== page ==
Two decades ago, the Department of Energy (DOE) launched a mission to build a one-of-a-kind complex at the Hanford Site in Washington state to transform World War II and Cold War era radioactive and chemical waste into a stable glass form, making this one of the most challenging environmental projects in history. Bechtel is honored to have been chosen as the DOE’s partner, and we’re proud of our thousands of men and women who will deliver this critical project.
The DOE selected Bechtel’s team of engineers to design, construct, and commission this multi-facility complex, known as the Waste Treatment and Immobilization Plant.
Bechtel completed the construction of the Low-Activity Waste Facility in 2021, which will vitrify waste, and the team transitioned into commissioning the plant. In July of 2023, the first of two 300-ton melters, the chosen technology to transform the waste into a stable form, reached its operating temperature of 2,100 degrees Fahrenheit.
The history of treating waste at Hanford
The waste being treated at Hanford dates to the Manhattan Project of the 1940’s. The Hanford site is in southeastern Washington along the longest undammed stretch of the Columbia River.
The site was selected to build reactors that produced plutonium for World War II, and the site continued operating during the Cold War. Between 1943 and 1987, nine reactors were built and used to generate plutonium for the U.S. government.
The production of plutonium created 56 million gallons of radioactive and chemical waste, which was stored in 177 underground single-shell and double-shell tanks at the site. The tanks are corroding and require constant maintenance. Removing the waste from the tanks and converting it to a more stable form is needed to protect the nearby Columbia river. That’s where we come in.
Bechtel is proud to have contributed to solutions for Hanford site projects since the 1990’s. Today’s mission continues that legacy of partnership with the DOE through designing the Waste Treatment and Immobilization Plant, that will treat this legacy waste.
Complex facilities solving complicated problems
The Bechtel-designed facilities at the Waste Treatment and Immobilization Plant (WTP) are currently being completed in two phases, with the first phase being the Low-Activity Waste Facility, currently in commissioning. The High-Level Waste Facility is the second phase.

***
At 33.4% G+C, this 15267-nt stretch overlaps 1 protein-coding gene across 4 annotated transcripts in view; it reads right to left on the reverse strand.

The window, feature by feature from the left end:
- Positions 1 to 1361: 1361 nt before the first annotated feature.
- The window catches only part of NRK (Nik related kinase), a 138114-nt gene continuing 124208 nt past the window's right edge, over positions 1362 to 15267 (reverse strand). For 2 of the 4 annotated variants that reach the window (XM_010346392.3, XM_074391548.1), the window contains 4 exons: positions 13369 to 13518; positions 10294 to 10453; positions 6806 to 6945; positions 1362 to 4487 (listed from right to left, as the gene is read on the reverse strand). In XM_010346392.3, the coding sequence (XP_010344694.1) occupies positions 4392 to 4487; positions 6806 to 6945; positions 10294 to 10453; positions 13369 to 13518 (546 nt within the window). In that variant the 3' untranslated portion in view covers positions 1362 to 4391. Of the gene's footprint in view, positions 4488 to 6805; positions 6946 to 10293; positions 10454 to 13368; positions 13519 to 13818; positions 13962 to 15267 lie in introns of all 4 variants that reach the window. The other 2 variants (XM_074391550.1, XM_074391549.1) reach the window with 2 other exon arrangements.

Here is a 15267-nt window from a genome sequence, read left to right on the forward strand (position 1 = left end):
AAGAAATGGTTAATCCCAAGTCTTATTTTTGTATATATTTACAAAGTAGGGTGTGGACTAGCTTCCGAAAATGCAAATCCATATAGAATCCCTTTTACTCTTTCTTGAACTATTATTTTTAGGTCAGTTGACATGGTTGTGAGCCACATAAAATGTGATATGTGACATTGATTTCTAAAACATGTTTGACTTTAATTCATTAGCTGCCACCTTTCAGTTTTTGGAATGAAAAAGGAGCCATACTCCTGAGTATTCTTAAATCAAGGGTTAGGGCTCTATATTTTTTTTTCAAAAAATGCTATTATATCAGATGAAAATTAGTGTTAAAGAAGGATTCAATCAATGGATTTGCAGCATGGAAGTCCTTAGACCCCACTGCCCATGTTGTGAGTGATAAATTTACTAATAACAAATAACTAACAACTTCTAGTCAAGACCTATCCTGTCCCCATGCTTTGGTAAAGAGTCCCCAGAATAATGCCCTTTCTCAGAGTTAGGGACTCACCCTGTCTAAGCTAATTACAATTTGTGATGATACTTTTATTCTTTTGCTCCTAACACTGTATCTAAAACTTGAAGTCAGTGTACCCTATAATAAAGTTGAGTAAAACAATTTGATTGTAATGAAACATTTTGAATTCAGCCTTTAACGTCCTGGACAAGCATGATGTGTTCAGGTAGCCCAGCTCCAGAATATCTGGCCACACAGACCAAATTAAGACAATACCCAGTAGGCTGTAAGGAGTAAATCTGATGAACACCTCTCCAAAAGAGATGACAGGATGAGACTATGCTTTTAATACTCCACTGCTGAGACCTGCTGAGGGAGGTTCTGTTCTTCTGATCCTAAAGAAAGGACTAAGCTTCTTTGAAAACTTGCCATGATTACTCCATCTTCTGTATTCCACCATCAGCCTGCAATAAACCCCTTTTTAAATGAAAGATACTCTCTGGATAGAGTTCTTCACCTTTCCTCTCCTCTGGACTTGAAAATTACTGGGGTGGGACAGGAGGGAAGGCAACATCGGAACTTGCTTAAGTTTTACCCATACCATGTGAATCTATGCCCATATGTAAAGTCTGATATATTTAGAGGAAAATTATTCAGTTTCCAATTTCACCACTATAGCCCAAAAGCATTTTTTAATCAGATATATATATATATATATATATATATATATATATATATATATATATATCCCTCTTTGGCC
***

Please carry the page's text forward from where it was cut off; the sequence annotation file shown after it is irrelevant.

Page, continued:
The WTP facility is sometimes called the Vit Plant because it uses a technique called vitrification that mixes the liquid waste with materials that cool to form solid glass. Vitrification begins with heating glass-forming materials in the melters until they reach a molten state, and then feeding the radioactive and chemical tank waste into that mixture. Once incorporated, the mixture of glass forming materials and waste will be poured into specially designed stainless-steel containers to cool and solidify into glass, or vitrified, form.
In the first phase of operations, WTP's Low-Activity Waste Facility will produce about 1,100 containers of immobilized waste per year, which will be stored at the Hanford Site’s Integrated Disposal Facility.
Building unique facilities to support the team on-site
In addition to the facilities that house the melters, Bechtel has designed extensive facilities to support the site, including an Analytical Laboratory. The Analytical Laboratory, declared Ready to Operate in 2021, will allow team members to characterize waste constituents, verify the material quantities needed to form glass, and confirm that the glass produced by the Low-Activity Waste facility meets regulatory requirements and standards.
Bechtel designed the laboratory to handle the frequent samples that will be taken during plant operations. Approximately 3,000 process samples will be analyzed by the laboratory staff per year to confirm high-quality glass product and good process controls.
Bechtel’s team at the Waste Treatment and Immobilization Plant (WTP)
Bechtel employees have put their expertise, innovations, and resilience toward addressing the unprecedented challenges faced when building a first-of-a-kind multi-facility complex to treat this radioactive and chemical waste.
From employees who have been on the project since it first started over two decades ago, to subject matter experts who have shared their expertise during design, procurement, construction, and commissioning, Bechtel employees have been a key part of progress and innovation at the site.
Success at the Waste Treatment Plant project has come from a collaborative approach with our customers, our team, our partners, and the local community.
Serving the local community
Throughout the last 20 years, Bechtel has formed relationships with the local Tri-City communities of Richland, Pasco, West Richland, and Kennewick.
Bechtel’s WTP team regularly engages with local charitable organizations through volunteering and sponsorships. Key partnerships in the local community include: